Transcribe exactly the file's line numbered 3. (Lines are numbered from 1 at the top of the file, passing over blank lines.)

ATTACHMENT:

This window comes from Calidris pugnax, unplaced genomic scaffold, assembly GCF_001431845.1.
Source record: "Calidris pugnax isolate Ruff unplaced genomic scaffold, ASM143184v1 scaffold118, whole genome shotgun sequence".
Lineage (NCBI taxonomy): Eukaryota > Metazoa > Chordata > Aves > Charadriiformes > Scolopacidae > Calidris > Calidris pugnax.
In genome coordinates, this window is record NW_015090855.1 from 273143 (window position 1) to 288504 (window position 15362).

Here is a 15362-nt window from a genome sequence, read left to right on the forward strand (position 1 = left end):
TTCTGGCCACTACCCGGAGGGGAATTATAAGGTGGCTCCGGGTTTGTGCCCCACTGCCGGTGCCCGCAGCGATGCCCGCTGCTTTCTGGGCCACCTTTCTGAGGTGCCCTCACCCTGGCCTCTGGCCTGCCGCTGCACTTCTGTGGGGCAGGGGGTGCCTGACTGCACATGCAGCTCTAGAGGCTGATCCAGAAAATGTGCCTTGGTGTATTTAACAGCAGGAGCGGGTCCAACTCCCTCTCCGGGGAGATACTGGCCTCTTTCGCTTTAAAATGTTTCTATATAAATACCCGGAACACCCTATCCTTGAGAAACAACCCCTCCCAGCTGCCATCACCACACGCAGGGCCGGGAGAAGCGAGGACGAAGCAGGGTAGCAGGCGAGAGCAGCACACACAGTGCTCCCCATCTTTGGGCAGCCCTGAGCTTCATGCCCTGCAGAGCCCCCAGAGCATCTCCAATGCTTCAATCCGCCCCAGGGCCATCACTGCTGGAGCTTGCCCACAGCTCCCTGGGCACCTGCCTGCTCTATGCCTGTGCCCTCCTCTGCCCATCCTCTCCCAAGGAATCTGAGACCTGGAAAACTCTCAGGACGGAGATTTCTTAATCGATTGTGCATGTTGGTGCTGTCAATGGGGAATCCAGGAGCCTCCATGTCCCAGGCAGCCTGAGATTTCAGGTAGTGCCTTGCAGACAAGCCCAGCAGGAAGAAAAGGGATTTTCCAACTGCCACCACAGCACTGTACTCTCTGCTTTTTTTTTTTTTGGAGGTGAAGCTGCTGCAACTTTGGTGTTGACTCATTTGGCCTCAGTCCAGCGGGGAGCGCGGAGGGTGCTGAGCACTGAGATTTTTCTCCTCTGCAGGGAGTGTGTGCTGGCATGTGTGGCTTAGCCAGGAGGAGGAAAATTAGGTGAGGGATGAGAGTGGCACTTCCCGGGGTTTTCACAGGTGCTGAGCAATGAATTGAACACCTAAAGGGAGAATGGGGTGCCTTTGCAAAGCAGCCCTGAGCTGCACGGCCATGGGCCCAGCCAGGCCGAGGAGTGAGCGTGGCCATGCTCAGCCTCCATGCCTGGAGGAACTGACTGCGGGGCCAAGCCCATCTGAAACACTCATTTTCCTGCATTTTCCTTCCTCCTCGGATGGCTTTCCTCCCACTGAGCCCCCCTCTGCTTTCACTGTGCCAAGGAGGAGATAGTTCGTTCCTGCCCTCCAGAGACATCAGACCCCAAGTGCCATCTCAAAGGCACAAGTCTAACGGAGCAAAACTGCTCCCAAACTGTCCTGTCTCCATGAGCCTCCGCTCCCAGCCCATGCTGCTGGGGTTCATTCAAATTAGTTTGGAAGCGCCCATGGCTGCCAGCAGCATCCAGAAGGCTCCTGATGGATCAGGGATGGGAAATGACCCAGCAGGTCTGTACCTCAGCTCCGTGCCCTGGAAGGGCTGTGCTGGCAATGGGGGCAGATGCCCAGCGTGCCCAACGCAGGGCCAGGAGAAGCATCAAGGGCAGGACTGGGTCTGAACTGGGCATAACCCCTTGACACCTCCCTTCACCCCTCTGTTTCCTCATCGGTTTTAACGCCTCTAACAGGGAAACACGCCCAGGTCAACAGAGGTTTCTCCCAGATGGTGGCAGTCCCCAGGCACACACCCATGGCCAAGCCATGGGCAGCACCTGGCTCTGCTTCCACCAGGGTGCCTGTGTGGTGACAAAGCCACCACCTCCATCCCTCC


Lineage (NCBI taxonomy): Eukaryota > Metazoa > Chordata > Aves > Charadriiformes > Scolopacidae > Calidris > Calidris pugnax.